I weep in anger and frustration imagining what might have been if Hillary Clinton—a sane, sensible adult—had won. We couldn’t have avoided the coronavirus, but we could have ameliorated its effects.

Picturing how Clinton might have handled the pandemic is apt to make a liberal unbearably wistful. When one observes how other countries such as Germany, New Zealand, Taiwan, and Finland and (all led by women, I must note) managed to anticipate, respond to, and otherwise minimize the effects of the virus, it’s not unreasonable to suggest that the American death toll could have been kept under 10,000—a tenth of what we have suffered, so far. A per capita comparison is even more instructive. Taiwan currently has 0.3 deaths per million, New Zealand 4, Finland 55, and Germany 97.

The US has 287.

The economic damage might also have been greatly mitigated, belying the right wing screeching that we must choose between lives and dollars, and instead recognizing that they are inextricably connected. European countries that took swift action to prop up their economies, including protecting the paychecks of ordinary citizens, have suffered far less and are already beginning to rebuild. By contrast, using multi-trillion dollar stimulus legislation as a slush fund to funnel taxpayer dollars into the pockets of donors, cronies, and even one’s own businesses—while proposing cuts to unemployment benefits—has somehow been less helpful.

In the words of a certain US Marine: surprise surprise surprise.


Here’s the Washington Post’s Eugene Robinson:

Only a handful of nations on Earth have arguably done a worse job of handling the coronavirus pandemic than the United States. What has happened to us? How did we become so dysfunctional? When did we become so incompetent?

I’ll tell you when: when we inexplicably entrusted the stewardship of this nation to a mentally deficient con artist and malignant imbecile named Donald John Trump.

(Although one could make a more sophisticated argument that we crossed that line when we became a nation that was even capable of doing such a thing—an acknowledgment that Trump is merely a symptom, not these disease itself. Sadly, that does not make it any better, and actually worse.)

As I’ve said ad nauseam, when history looks back on the Trump presidency, it will be appended with the initials SMDH. He will go down making Herbert Hoover look like a genius. It’s couldn’t happen to a nicer guy of course, but that is cold comfort right now.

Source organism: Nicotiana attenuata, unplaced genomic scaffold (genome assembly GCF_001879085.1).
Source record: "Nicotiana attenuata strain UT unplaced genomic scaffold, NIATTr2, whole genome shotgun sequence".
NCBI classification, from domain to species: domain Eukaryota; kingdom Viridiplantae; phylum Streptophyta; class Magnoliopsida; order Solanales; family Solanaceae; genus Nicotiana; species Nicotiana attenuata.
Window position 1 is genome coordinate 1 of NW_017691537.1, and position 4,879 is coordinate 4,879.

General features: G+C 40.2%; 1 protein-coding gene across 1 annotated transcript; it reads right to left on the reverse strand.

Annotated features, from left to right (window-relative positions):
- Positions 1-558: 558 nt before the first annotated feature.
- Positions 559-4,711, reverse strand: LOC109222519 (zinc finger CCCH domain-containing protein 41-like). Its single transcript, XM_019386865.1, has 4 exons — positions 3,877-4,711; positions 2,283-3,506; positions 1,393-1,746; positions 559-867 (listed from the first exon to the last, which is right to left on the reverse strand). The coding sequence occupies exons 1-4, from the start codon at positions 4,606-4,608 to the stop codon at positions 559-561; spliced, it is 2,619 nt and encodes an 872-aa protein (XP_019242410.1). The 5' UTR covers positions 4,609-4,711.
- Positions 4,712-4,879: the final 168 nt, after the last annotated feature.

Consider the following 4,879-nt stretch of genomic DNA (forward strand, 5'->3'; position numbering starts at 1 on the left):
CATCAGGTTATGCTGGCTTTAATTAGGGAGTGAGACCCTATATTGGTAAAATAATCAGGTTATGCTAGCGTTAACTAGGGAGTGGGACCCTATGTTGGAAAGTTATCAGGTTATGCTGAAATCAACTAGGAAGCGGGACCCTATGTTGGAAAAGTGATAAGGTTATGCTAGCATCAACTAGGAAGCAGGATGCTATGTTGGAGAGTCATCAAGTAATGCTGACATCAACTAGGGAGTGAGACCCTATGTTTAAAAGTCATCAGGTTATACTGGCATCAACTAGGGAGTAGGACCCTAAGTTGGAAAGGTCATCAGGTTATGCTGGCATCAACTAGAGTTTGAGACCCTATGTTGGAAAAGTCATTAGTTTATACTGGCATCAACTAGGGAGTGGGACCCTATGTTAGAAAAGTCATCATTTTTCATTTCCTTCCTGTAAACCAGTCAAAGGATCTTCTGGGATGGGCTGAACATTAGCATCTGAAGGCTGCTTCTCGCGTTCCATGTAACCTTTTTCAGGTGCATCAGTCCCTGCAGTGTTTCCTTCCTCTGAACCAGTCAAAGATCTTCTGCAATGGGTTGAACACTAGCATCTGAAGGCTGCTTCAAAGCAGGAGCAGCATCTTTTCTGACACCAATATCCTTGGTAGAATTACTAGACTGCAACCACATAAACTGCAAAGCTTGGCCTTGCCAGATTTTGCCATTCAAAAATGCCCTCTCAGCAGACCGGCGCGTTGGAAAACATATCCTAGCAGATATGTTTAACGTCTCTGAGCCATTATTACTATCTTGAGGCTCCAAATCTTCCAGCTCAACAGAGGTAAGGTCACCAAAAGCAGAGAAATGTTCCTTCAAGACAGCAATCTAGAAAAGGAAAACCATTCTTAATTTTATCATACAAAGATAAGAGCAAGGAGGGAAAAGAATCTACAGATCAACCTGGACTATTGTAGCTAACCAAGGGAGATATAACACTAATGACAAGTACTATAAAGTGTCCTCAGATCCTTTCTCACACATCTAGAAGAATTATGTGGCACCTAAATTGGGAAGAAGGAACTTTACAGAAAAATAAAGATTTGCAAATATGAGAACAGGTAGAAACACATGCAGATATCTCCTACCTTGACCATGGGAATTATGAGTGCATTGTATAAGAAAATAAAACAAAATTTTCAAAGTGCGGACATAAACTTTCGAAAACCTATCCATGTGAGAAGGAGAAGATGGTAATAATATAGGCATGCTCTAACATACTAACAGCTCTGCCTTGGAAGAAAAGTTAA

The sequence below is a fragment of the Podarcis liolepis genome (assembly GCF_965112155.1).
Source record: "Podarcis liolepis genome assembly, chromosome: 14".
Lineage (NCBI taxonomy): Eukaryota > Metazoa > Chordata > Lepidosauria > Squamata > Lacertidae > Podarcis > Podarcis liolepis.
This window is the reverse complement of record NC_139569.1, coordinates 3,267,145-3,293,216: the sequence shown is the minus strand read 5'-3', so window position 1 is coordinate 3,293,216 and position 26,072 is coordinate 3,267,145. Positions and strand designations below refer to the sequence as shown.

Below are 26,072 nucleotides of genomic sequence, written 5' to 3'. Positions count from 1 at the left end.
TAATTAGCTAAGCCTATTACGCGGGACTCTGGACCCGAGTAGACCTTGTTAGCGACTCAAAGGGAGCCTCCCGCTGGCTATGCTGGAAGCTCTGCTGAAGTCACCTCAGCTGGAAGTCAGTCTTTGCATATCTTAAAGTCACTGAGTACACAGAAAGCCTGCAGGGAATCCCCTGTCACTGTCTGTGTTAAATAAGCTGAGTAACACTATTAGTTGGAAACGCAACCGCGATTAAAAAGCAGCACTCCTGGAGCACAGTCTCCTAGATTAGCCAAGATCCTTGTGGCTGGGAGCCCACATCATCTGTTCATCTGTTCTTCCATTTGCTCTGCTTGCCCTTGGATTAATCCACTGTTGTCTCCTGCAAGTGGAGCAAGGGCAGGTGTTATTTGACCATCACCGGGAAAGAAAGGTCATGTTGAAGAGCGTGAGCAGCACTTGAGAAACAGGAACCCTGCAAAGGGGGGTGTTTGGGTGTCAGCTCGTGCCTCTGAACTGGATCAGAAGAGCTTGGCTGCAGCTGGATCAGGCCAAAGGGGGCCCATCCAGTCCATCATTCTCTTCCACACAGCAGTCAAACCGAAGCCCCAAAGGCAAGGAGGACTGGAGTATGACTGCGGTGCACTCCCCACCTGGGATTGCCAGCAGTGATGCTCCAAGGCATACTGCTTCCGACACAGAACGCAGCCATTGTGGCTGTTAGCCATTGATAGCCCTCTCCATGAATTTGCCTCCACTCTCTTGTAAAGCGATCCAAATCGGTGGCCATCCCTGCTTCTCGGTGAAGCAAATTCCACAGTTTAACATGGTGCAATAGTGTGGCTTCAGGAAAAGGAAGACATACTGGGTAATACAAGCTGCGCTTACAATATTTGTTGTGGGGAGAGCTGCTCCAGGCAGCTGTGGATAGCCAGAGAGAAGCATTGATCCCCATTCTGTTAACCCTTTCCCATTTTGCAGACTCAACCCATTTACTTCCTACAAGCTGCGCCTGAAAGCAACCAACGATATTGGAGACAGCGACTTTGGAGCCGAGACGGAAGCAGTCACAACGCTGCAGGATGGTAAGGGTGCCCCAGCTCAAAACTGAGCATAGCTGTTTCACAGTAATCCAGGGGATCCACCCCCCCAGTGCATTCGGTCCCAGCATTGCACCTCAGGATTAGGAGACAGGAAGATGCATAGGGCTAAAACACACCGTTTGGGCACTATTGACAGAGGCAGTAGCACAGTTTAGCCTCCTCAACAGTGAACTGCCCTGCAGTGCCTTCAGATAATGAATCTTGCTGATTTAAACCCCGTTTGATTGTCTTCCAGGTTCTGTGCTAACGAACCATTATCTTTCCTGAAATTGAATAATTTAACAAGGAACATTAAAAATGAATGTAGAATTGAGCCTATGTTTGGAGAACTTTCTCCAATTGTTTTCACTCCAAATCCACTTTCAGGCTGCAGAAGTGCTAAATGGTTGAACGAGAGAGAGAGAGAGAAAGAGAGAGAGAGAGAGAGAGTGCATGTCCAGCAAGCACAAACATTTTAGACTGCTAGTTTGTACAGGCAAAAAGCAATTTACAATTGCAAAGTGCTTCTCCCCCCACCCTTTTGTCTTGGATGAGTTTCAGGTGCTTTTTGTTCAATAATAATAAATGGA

PoliticsUSA’s Jason Easley makes the salient point that Trump’s mishandling of the pandemic is not just a matter of negligence or incompetence, but approaches active homicide in blocking measures that would have slowed the spread and saved lives, including the establishment of a national strategy, implementation of a national lockdown, encouragement of social distancing and mask-wearing, and efforts to ensure availability of sufficient PPE and adequate testing. As Easley notes, “Trump has routinely acted in bad faith out of self-interest, and now millions are sick, tens of thousands are dead, and 40 million are unemployed,” which is why “the US leads the world in coronavirus cases.”

As Harvard Law school professor Laurence Tribe tweeted, “This is worse than dereliction of duty; it’s getting close to active killing. Not quite murder, maybe, but getting close.” Gregg Gonsalves of the Yale School of Public Health has suggested that by doing so in the knowledge that the pandemic is disproportionately ravaging communities of color, Trump’s actions amount to crimes against humanity punishable under international law.

Show of hands: who’s surprised?

Max Boot again:

It was precisely because we were afraid of how Trump would mishandle his weighty responsibilities that some “Never Trump” conservatives supported Clinton in 2016. On May 8, 2016, I wrote in the Los Angeles Times: “There has never been a major party nominee in US history as unqualified for the presidency. The risk of Trump winning, however remote, represents the biggest national security threat that the United States faces today.”